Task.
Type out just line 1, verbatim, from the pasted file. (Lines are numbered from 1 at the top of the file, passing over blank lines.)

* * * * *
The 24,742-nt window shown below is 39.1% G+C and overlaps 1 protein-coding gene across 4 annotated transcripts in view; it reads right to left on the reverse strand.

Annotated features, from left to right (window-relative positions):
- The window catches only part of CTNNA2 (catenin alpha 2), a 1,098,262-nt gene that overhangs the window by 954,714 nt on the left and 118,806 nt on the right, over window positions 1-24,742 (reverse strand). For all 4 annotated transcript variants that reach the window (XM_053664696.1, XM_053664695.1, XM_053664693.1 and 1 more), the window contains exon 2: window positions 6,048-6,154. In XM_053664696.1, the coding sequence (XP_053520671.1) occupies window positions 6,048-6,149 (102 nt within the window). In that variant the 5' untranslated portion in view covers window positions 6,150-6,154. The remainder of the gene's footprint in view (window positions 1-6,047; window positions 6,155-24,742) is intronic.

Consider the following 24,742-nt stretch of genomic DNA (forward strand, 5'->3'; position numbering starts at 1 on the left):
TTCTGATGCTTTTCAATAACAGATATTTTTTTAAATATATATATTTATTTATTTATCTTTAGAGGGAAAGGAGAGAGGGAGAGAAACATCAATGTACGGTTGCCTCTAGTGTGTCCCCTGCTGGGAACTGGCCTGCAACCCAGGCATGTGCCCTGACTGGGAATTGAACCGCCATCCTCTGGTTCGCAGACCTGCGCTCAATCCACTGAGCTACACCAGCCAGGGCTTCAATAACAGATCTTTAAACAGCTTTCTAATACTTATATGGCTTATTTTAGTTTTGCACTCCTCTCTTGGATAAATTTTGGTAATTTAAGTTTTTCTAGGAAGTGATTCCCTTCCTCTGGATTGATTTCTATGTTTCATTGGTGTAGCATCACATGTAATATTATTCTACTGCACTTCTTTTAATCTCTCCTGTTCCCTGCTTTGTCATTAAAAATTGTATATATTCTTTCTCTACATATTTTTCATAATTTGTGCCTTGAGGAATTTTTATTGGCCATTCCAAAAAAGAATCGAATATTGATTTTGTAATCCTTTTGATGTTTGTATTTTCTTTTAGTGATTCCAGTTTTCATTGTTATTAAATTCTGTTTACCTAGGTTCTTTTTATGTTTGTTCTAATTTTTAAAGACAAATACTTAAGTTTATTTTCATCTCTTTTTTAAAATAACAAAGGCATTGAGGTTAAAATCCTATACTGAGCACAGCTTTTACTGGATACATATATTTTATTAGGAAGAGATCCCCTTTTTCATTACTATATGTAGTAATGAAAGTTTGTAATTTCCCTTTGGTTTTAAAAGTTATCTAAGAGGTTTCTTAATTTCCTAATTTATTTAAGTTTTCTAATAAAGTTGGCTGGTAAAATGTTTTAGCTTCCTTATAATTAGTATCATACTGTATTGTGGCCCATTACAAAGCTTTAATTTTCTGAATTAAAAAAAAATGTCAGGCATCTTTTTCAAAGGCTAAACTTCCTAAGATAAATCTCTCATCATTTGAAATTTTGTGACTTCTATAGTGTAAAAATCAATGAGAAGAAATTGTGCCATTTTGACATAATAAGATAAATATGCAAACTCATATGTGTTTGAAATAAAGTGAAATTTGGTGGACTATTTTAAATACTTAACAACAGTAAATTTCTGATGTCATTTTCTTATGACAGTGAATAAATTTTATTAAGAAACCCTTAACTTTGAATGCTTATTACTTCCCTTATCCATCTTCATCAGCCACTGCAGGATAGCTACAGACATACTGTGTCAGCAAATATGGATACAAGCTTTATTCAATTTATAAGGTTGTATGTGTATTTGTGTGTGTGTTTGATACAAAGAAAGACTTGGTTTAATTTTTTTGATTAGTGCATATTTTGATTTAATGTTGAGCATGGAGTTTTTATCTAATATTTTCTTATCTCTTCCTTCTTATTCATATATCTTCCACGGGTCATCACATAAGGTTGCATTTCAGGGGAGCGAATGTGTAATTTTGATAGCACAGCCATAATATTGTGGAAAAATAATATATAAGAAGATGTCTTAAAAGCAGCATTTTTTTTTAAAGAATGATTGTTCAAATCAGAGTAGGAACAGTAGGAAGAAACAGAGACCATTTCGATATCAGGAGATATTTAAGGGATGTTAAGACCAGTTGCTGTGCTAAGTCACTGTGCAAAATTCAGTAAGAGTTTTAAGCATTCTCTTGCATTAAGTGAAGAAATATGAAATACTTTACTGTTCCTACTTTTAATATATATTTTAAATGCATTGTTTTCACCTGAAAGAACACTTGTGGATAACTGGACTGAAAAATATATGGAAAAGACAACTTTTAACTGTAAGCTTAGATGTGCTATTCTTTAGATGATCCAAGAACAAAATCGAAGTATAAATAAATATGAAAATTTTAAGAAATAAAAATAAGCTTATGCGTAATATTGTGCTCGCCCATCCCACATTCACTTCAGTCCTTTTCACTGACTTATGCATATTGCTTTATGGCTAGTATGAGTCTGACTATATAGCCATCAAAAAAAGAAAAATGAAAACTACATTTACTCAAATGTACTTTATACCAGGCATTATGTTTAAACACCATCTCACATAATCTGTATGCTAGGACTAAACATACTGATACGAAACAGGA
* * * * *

The 24,742-nt window shown below is 39.1% G+C and overlaps 1 protein-coding gene across 4 annotated transcripts in view; it reads right to left on the reverse strand.